So let me gaze into my crystal ball and give you a prediction. If Hillary Clinton or Rudy Giuliani lose Iowa, New Hampshire, and South Carolina, then he or she will be defeated in Florida and crushed on Mega Tuesday. Three straight defeats emblazoned in the national media will brand either of them "losers", and nobody wants to vote for one of those.
Posted by Arbitrista @ 8:43 AM
  • Um, yes and no. You are absolutely correct that it is very stupid to write off IA and NH and expect to win the big states. However, it is equally stupid to expect that a win in IA and NH automatically mean wins in the big states. The problem is that your analysis, as sound as it is, is based on old political rules. Rule 1: People vote for electoral viability (the bandwagon effect) after IA, NH, and SC. Rule 2: Candidates have "momentum" after winning the early primaries and therefore sweep the big states on Super Tuesday because of positive media coverage.

    We won't know what the new rules are until after Feb. 5, but I am willing to bet that electoral viability will not be among them. Since 2008 is the first open race for both parties in 80 years, there is no concrete candidate to beat. The most that each party can do is select candidates based on their prospective ability to defeat a generic opposition. However, other than Clinton vs. Giuliani (which would be a nasty, negative campaign that would turn everyone off), we really don't know what Obama vs. McCain, or Edwards vs. Huckabee, or Clinton vs. Romney would look like. Thus electoral viability is very fuzzy, and that's why Huckabee is rising in the polls on the Republican side. The idea of "momentum" is equally fuzzy because it is something manufactured solely by the mainstream press. Last time I checked, the MSM were comletely clueless about the issues that matter to most people and the candidates who are most appealing. Hardly anyone except aging baby boomers watches network television anymore.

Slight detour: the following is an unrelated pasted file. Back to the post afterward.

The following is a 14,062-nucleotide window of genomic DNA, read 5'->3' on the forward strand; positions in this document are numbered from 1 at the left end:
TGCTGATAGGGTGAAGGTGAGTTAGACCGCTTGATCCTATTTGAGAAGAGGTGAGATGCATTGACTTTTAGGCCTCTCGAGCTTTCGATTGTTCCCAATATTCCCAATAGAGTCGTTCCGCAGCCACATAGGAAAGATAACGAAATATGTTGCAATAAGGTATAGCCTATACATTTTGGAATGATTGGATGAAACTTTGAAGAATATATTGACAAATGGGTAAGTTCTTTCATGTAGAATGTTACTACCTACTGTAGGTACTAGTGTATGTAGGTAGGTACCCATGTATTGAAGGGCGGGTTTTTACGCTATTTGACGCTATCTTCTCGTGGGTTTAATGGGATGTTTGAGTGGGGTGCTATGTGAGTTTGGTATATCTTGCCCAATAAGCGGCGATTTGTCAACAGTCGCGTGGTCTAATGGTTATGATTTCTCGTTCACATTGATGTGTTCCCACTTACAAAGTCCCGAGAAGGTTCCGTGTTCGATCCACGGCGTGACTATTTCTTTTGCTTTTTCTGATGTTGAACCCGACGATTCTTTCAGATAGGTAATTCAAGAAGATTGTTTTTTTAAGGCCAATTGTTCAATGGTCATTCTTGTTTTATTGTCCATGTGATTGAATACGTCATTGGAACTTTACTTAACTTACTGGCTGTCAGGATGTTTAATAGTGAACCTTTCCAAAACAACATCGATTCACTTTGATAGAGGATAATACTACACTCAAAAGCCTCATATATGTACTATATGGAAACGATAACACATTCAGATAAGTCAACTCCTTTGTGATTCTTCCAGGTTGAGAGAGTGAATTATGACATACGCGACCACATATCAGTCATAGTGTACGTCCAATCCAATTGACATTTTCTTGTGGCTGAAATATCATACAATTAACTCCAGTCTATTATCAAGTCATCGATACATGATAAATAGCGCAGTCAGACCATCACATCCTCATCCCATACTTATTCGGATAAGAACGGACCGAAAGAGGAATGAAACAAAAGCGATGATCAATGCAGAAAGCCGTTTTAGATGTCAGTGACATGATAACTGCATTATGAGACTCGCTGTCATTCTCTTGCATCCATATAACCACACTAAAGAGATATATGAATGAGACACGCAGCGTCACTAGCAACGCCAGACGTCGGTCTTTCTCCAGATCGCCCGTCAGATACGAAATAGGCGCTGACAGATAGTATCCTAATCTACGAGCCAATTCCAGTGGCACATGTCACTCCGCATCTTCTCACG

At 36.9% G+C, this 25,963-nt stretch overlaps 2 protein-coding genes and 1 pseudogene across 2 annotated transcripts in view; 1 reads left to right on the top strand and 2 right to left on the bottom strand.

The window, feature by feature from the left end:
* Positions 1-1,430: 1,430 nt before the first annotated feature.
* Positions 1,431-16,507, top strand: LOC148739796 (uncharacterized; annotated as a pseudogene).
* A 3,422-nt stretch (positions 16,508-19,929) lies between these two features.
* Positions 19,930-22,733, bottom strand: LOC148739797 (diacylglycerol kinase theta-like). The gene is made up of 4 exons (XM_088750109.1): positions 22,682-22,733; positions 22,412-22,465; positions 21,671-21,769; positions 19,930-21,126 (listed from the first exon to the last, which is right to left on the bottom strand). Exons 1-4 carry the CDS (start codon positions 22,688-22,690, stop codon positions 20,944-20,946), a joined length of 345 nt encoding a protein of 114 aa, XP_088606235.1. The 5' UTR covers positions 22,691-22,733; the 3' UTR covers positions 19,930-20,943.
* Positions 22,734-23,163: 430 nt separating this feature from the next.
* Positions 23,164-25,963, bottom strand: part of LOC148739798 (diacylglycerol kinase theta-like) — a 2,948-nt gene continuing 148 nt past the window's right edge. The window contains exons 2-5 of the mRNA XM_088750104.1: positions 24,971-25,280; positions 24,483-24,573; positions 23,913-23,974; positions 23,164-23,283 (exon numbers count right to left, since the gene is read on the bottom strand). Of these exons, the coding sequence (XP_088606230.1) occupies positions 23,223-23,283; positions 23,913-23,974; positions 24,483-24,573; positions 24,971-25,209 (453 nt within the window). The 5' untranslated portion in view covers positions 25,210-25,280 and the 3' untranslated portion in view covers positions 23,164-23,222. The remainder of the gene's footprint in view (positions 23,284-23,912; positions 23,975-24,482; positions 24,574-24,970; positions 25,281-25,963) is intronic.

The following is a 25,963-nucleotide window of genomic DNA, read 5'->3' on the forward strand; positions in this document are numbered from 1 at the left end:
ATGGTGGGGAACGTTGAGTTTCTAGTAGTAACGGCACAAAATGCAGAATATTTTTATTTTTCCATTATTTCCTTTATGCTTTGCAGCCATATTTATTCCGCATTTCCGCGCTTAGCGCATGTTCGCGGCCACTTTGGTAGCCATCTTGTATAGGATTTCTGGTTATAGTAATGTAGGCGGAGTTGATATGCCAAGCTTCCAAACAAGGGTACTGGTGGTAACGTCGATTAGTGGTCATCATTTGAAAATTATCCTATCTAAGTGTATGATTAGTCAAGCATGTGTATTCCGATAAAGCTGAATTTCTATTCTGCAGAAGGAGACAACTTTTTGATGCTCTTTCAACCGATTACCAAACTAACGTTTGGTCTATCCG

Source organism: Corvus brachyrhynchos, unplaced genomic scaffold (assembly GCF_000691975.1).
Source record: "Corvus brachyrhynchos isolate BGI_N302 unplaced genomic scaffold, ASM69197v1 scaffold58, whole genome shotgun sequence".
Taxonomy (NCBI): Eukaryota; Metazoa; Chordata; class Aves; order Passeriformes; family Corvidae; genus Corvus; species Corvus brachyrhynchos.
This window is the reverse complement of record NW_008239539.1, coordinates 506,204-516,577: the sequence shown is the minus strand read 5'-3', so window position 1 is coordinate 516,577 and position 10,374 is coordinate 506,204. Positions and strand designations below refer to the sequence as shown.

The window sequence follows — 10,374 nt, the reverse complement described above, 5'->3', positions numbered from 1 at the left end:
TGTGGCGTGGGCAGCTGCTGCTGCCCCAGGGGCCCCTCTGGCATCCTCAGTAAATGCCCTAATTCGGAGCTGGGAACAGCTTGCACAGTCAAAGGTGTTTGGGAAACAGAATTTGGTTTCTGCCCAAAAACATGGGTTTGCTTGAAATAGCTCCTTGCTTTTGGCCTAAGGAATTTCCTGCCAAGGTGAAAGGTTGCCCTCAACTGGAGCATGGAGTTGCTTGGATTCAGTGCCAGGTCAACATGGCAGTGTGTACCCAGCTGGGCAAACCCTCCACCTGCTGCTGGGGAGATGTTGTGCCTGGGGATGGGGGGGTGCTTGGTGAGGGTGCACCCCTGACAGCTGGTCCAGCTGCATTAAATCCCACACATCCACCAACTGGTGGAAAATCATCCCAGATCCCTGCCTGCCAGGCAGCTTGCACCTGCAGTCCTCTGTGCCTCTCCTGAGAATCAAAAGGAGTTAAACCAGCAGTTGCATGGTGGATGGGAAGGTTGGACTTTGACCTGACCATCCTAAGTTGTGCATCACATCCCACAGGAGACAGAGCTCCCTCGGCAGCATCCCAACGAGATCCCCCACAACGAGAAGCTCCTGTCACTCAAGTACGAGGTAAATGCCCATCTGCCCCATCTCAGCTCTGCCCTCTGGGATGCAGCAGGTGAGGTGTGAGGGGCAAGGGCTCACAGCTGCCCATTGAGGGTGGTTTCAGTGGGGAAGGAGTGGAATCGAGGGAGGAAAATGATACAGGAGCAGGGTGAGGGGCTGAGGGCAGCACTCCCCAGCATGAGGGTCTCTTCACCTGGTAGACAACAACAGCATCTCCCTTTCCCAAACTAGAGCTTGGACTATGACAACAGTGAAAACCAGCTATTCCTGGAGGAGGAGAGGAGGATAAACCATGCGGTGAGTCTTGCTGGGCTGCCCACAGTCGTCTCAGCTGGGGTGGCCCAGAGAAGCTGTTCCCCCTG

So, as far as I am concerned, all bets are off for 2008. We know that a Democrat will win, but that's all we know.

    By Blogger Marriah, at 8:59 PM  
  • Well, my analysis is based on 1) the structure of the nomination system, and 2) the behavior of voters and press. Given that there hasn't been any substantial difference in either category, I don't see why we should expect dramatically different results than in the past. The sequential nature of the process has created a clear pattern that has held up since the 1976 race. Why should we expect it to be different now?

    By Blogger Arbitrista, at 8:29 AM  
  • The structure of the nomination system has been changed by squeezing the dates together and challenging the legitimacy of major states (Florida and Michigan). Voters are behaving different as evidenced by the early interest in the presidential race. The press has not changed its behavior, but the influence of the press has also been minimized.

    However, the question is whether these are differences in degree or differences in kind. If in degree, the outcome should follow the old logic. If in kind, we will see a different dynamic produce a result by Feb. 5.

    So let's resume this discussion on Feb. 6.

    By Blogger Marriah, at 1:37 AM